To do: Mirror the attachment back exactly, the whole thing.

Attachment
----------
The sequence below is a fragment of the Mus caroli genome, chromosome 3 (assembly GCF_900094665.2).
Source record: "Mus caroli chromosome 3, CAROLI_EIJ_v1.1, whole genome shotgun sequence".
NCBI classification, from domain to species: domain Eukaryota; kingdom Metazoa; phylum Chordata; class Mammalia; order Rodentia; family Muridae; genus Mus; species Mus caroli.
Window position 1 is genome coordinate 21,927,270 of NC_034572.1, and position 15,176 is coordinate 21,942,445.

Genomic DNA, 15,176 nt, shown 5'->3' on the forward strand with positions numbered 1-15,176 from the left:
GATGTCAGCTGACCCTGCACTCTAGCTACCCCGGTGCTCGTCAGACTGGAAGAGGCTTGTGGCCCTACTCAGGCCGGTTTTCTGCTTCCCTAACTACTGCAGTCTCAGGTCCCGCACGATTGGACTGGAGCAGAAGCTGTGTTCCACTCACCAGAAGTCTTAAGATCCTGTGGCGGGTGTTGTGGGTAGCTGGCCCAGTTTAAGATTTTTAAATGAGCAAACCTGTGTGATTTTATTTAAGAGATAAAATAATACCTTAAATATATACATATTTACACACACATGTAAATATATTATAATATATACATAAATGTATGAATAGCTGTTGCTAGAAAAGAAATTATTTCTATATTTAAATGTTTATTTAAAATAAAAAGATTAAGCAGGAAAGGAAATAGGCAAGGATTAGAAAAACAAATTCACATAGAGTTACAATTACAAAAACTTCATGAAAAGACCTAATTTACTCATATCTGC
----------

The sequence below is a fragment of the Mus caroli genome, chromosome 3 (assembly GCF_900094665.2).
Source record: "Mus caroli chromosome 3, CAROLI_EIJ_v1.1, whole genome shotgun sequence".
NCBI classification, from domain to species: domain Eukaryota; kingdom Metazoa; phylum Chordata; class Mammalia; order Rodentia; family Muridae; genus Mus; species Mus caroli.
Window position 1 is genome coordinate 21,927,270 of NC_034572.1, and position 15,176 is coordinate 21,942,445.

Genomic DNA, 15,176 nt, shown 5'->3' on the forward strand with positions numbered 1-15,176 from the left:
GATGTCAGCTGACCCTGCACTCTAGCTACCCCGGTGCTCGTCAGACTGGAAGAGGCTTGTGGCCCTACTCAGGCCGGTTTTCTGCTTCCCTAACTACTGCAGTCTCAGGTCCCGCACGATTGGACTGGAGCAGAAGCTGTGTTCCACTCACCAGAAGTCTTAAGATCCTGTGGCGGGTGTTGTGGGTAGCTGGCCCAGTTTAAGATTTTTAAATGAGCAAACCTGTGTGATTTTATTTAAGAGATAAAATAATACCTTAAATATATACATATTTACACACACATGTAAATATATTATAATATATACATAAATGTATGAATAGCTGTTGCTAGAAAAGAAATTATTTCTATATTTAAATGTTTATTTAAAATAAAAAGATTAAGCAGGAAAGGAAATAGGCAAGGATTAGAAAAACAAATTCACATAGAGTTACAATTACAAAAACTTCATGAAAAGACCTAATTTACTCATATCTGC